Time to start preparing deer food plots

Published 12:00 am Saturday, August 6, 2011

With fall fast approaching it is time for deer managers and hunters to start working on their deer food plots. Presently, female deer, does, are dropping and raising their fawns while the bucks are growing their antlers. As we get into late summer most plants for the deer to eat start drying up and getting less palatable and nutritious, and the deer start looking for alternate food sources. Now is the time to soil test your food plots, start bush-hogging and disking the plots and applying lime if necessary.

To take a soil test of your plot you will need to bring in a pint of soil from the top six inches of your soil to the LSU Ag Center Office. The cost of the test is $10 and will take about two weeks. To get a good representative sample from your plot, take about three to five soil samples from different spots in your plot and mix them in a five-gallon bucket or similar container. Remove grass clippings and other debris. Take one pint of soil from the bucket mix for your final sample. You may need to take different samples from each food plot if you have fertilized and limed them differently, if the other plot is a different type of soil or if there is more grazing pressure on the other plots. Plots grazed more heavily will require more fertilizer and possibly lime. The soil test will tell you how much fertilizer and lime you will need to add to your plot.

If you need to add lime to your plot, you need to get it in the ground as quickly as possible for it to benefit your fall/winter food plot. Lime may usually take about three to five months before plants show a good response to it. Lime is usually purchased in bulk form and applied with a lime truck or with a lime cart or buggy. The lime cart can be picked up at the agriculture supply store and pulled by truck to the land. It can then be transferred and pulled by a tractor. Many times, instead of a true lime distributor, fertilizer carts are used to apply the lime, and you will probably need to get in the top of the cart and help get the lime onto the distributor assembly line. If you do not want to use bulk lime, then you can purchase pelletized agriculture lime in 40 or 50 pound bags. The pelletized lime is usually easier to distribute but may cost four to five times more than the bulk lime. It may also not react as quickly as powdered bulk lime, but it may last longer depending on your soil type. If you cannot get a lime truck or cart in to the food plot, then you may have to use the more expensive pelletized lime.

To prepare your food plots for planting, you will first need to bush-hog the weeds and grasses that are presently growing. One mistake you may want to avoid is killing off everything that the deer presently have to eat. If you have some clover growing in your food plot, you may want to cut around it and leave it for the deer to eat. If it is perennial clover it will re-seed and continue growing throughout the year unless it is killed by drought. Never bush-hog the clover below 10-12 inches!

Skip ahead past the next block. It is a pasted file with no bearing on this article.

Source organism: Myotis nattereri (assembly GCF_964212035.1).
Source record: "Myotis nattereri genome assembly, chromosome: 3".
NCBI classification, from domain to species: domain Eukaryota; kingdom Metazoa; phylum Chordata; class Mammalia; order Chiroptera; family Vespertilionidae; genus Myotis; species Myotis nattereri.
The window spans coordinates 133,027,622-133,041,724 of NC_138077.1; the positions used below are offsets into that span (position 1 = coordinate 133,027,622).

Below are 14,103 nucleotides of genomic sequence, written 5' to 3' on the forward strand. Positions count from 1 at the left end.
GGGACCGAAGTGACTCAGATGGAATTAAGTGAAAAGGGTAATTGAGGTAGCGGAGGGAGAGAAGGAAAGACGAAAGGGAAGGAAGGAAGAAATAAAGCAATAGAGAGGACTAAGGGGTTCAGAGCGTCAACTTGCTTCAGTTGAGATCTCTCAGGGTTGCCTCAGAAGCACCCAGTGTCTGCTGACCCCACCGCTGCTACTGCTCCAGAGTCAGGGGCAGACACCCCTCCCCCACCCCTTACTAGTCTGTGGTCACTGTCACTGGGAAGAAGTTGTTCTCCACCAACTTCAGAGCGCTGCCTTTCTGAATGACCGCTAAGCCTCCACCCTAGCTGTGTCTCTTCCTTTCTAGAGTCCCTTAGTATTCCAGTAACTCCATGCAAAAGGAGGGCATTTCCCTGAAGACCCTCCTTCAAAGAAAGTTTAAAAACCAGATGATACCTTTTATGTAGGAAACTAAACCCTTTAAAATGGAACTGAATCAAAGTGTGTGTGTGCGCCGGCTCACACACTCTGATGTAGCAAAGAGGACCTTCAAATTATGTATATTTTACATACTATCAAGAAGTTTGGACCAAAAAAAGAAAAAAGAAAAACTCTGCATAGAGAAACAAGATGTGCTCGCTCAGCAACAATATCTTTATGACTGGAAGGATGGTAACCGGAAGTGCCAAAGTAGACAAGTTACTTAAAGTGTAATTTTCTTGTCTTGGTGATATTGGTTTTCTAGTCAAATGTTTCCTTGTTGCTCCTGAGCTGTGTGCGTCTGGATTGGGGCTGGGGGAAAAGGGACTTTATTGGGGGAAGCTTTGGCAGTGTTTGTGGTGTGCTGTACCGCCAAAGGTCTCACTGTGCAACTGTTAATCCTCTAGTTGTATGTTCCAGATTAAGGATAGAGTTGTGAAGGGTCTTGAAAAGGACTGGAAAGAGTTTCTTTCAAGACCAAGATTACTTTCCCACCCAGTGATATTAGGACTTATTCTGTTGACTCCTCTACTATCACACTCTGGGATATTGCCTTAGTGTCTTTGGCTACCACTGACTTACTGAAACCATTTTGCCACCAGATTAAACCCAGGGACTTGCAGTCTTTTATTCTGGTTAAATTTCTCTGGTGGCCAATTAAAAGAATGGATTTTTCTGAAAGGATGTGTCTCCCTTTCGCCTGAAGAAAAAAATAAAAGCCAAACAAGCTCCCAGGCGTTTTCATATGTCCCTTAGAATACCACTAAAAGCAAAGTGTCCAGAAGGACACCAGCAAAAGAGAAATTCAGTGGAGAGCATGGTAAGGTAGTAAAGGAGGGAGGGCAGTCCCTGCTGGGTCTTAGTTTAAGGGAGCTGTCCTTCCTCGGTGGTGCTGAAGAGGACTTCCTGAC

After bush-hogging the weeds you may want to wait one week and then come back with a glyphosate product and spray the weeds and grasses that you want to kill. Spraying a glyphosate product will greatly reduce the number of weeds that will germinate later in your food plot. The glyphosate works better when weeds are at an actively growing state. Waiting another week or two for the weeds to die before disking will make it a lot easier to disk the soil. If you do not want to spray glyphosate to help kill the weeds, you can simply disk the soil, but you will have to disk it more times to do a god job and to kill the weeds. Always disk the soil before you plant if it has been sitting for one to two weeks because some weeds will already be growing back. If you need to apply lime to adjust your pH, apply the lime when you first disk the soil. Incorporate the lime into the top 3-6 inches of the soil. If you do not plan to plant for one week or more, do not apply the fertilizer as you will just be fertilizing the weeds and encouraging their growth.

Before planting the food plots you will need to pull a culti-packer or harrow or another device such as a chain-link fence or trailer gate to help pack and level the soil. This will insure good seed to soil contact, prevent runoff and prevent the seeds from becoming covered with too much soil. The two biggest mistakes most people make when planting the seed is to cover the seed too much and to plant too much seed. Never use your disks to cover the seeds.

There are many deer food plot mixes available on the commercial market. Most will work well under most circumstances if planted and fertilized properly. Remember that deer are browsers and they like to eat a little of everything, so I would recommend you planting a mix of different plants.

Always include clovers and peas in your winter mix since they are legumes and they can manufacture nitrogen on their roots. This nitrogen can be used by the other plants. I would recommend that most food plots be planted by the third week of September since October is one of the driest months of the year. If your area has had a past problem with armyworms, be careful of early plantings.

For more information on deer food plots, you can visit the LSU Ag Center website at lsuagcenter.com and type “deer food plots” in the search box. Look for the publication “Food Plots for Whitetail Deer.” You may also contact David Pichon, county agent, at the St. John LSU Ag Center office at 985-497-3261 or by email at dpichon@agctr.lsu.edu.

If you have any questions, please contact your local LSU Ag Center County Agent. You can contact David Pichon, County Agent-St. John Parish at 985-497-3261 or by email at dpichon@agctr.lsu.edu.